Truck electricity services expand

Jill Dunn | June 18, 2010
IdleAire plans to relaunch services in July.

Several companies are providing truck electrification services in a market boosted by recent government grants, new or stricter idling laws and trucker demand.

Each company offers some electrification service, such as heating and cooling, but what and how they offer services varies and can include Internet, cable and block heater power.

Tennessee-based IdleAire expects to launch up to 30 locations offering electrification and other services at truck stops during the next 60 days, said CEO Mike Fielden.

IdleAire’s parent company is New York’s Convoy Solutions. Earlier this year, a small group of investors bought IdleAire, which has had at least 131 locations in 34 states.

The first new locations will begin opening in early July, starting with Salt Lake City’s Sapp Bros., and some Pilot Travel Centers. Other sites are expected to open in North Dakota, Minnesota, Tennessee, Missouri, California and Georgia. Additionally, truck stop owners have committed to or expressed interest in five additional locations in Texas, Arkansas and Pennsylvania.

IdleAire hasn’t received federal and state grants, which have been important in creating past sites. It plans to have a contact person at each site during high usage times to provide customer service and troubleshoot problems.

IdleAire hasn’t reached an agreement with TA, although it has equipment remaining at 98 TA corporate sites. TA said in May it expected to remove equipment from its company-owned locations. However, IdleAire has reached agreement with some franchise TA/Petro owners to restart services.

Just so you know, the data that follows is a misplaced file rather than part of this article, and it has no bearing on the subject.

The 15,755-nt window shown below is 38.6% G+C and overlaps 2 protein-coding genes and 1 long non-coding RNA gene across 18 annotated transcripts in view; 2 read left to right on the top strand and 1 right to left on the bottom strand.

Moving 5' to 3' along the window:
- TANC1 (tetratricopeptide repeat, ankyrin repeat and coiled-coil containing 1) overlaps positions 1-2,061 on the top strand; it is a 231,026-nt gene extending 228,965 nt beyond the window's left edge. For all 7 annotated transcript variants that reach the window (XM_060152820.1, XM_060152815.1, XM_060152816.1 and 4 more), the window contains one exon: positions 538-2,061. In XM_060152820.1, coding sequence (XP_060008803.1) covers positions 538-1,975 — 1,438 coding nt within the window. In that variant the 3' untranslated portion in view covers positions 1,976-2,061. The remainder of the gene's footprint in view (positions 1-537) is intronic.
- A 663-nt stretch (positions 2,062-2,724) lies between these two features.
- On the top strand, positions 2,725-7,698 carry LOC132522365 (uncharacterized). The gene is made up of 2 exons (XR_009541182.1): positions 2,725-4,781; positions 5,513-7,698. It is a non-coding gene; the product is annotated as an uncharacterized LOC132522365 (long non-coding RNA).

IdleAire’s growth plan is focused mainly on truck stops and perhaps industrial properties. Commercial entities can’t provide services at public Interstate rest stops, but IdleAire hopes to work with privately owned or operated rest stops instead, Fielden said.
 
The user cost is less than $2 an hour. Customers can use their old IdleAire window adaptor, which also can be purchased at locations for $15.

IdleAire closed Jan. 29 after its owners of the previous 18 months didn’t find a buyer. They had acquired the company after it declared Chapter 11 bankruptcy in 2008, which was converted to Chapter 7 a year later.
 
When IdleAire begins operating again, it will honor unused balances remaining on customer IdleAire cards, Fielden said.

In another electrification project, the U.S. Department of Energy in August awarded $22.2 million to Oregon’s Cascade Sierra Solutions, a non-profit organization advancing truck stop electrification infrastructures. CSS partnered with New York’s ShorePower Technologies to install Shorepower Truck Electrified Parking Space, or STEPS, systems at 50 truck stops nationwide.

The grant will finance services for about 25 to 30 trucks per location at truck stops and rest areas that are privately owned or operated over the next two years, said Alan Bates, Shorepower’s marketing and strategic development director.

Most of the DOE-funded locations will be along Interstates 5, 80, 10, 20 and 95 and more concentrated in California because of its strict idling laws. Some of these spots will offer plug-ins for reefers, as well.